As friends already know, my much-loved cat Percy was taken ill late on Monday night and died early on Tuesday morning.
He had been very ill in December, and had a heart condition diagnosed then. His lifestyle changed, from being free range to being a house cat, on daily medication, ever since; and our excellent vet at Canonbury Vets had warned us that it was only a matter of time before Percy passed on.
In the middle of Monday night, we rushed him over to the 24 hour vets’ practice at Elizabeth Street (the journey was a nightmare, our minicab driver got lost and I had to direct him using googlemaps on my BlackBerry) but there was nothing to be done except let Percy go; and at about 3am he went to sleep as I held him. The vet could not have been kinder or more sensitive; and although Richard and I were very sad to say good bye to Percy it was absolutely the right thing to do. He was old and poorly and his time had come.
Percy was a great character. He was striking in appearance, pure white, with odd eyes, one blue and one green; and although in recent years he had become very affectionate, in his youth he could be quite aggressive, especially with people he did not know.
He even got into the gossip column of the then local paper (the Highbury & Islington Express) for biting Cllr Dave Barnes at a Liberal Democrat social event I hosted in Barnsbury back in the late 1990s. As Dave then embarked on a scenic route through several other political parties (including both Labour and Conservative plus a few others, some of them his own invention) it has been suggested that Percy was showing good judgement: I can’t possibly comment.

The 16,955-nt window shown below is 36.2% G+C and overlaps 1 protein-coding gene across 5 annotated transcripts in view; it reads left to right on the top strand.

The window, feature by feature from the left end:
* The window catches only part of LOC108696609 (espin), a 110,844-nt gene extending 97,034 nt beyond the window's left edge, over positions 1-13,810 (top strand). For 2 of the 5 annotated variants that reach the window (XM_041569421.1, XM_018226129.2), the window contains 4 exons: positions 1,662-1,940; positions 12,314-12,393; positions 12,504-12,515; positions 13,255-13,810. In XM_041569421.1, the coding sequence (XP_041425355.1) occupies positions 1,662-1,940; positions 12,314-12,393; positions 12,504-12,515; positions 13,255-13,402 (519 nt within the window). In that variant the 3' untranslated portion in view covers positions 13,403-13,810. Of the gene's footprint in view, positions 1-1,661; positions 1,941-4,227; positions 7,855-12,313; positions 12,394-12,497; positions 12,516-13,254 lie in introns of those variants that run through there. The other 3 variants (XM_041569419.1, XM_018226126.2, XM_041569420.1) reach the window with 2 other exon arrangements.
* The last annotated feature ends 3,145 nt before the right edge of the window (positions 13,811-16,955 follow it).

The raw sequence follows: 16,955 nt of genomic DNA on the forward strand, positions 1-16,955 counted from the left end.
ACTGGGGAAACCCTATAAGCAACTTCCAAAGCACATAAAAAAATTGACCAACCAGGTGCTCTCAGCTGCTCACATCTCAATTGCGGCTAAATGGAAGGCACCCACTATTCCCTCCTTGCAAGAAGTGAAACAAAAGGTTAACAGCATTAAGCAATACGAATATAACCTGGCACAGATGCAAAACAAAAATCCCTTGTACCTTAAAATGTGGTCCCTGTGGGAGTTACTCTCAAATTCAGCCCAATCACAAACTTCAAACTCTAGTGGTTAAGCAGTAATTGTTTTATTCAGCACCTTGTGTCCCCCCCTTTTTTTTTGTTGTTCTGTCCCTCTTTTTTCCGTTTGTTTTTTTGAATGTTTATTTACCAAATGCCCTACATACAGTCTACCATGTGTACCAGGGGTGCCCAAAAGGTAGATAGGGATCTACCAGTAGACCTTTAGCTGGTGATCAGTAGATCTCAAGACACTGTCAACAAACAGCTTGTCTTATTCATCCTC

In the last couple of years, since I’ve been working from home, Percy and I have had a happy routine; he would come into my office when it was time for lunch, or a tea break, and nudge me until I led the way to the kitchen.
He was not one for boundaries in terms of food. He loved parmesan cheese sprinkled on top of his biscuits. When we first had Percy, the vet warned us not to over feed him and to stick to special food, because of his delicate kitten digestion. That held true until the time my then husband Paul left a chicken madras unattended: and came back to find a large portion of it gone, and a tiny kitten with red sauce all over his whiskers! Richard and I got used to ensuring that Percy was fed first – and then still having to ignore his imploring looks and nudges as we ate our own meals.
Percy would sit on top of the big old TV, often draping one paw elegantly over the screen. He would play with the landline phone cable, change TV channels by wrestling with the remote, and would also regularly climb onto one of our laptops – sometimes with unintended consequences, like the time he managed to reset my screen at right angles.
Although he was a largely silent cat, I shall miss his chirrup of greeting when he landed on the bed with cold paws after some nighttime excursion. And of course his famously loud purr, like a Geiger counter.
Percy came to us as a kitten in Barnsbury back in 1996 and had been with me ever since, through house moves, changes of job, and other upheavals. He was a dear old fellow and I shall miss him a lot. RIP Percy.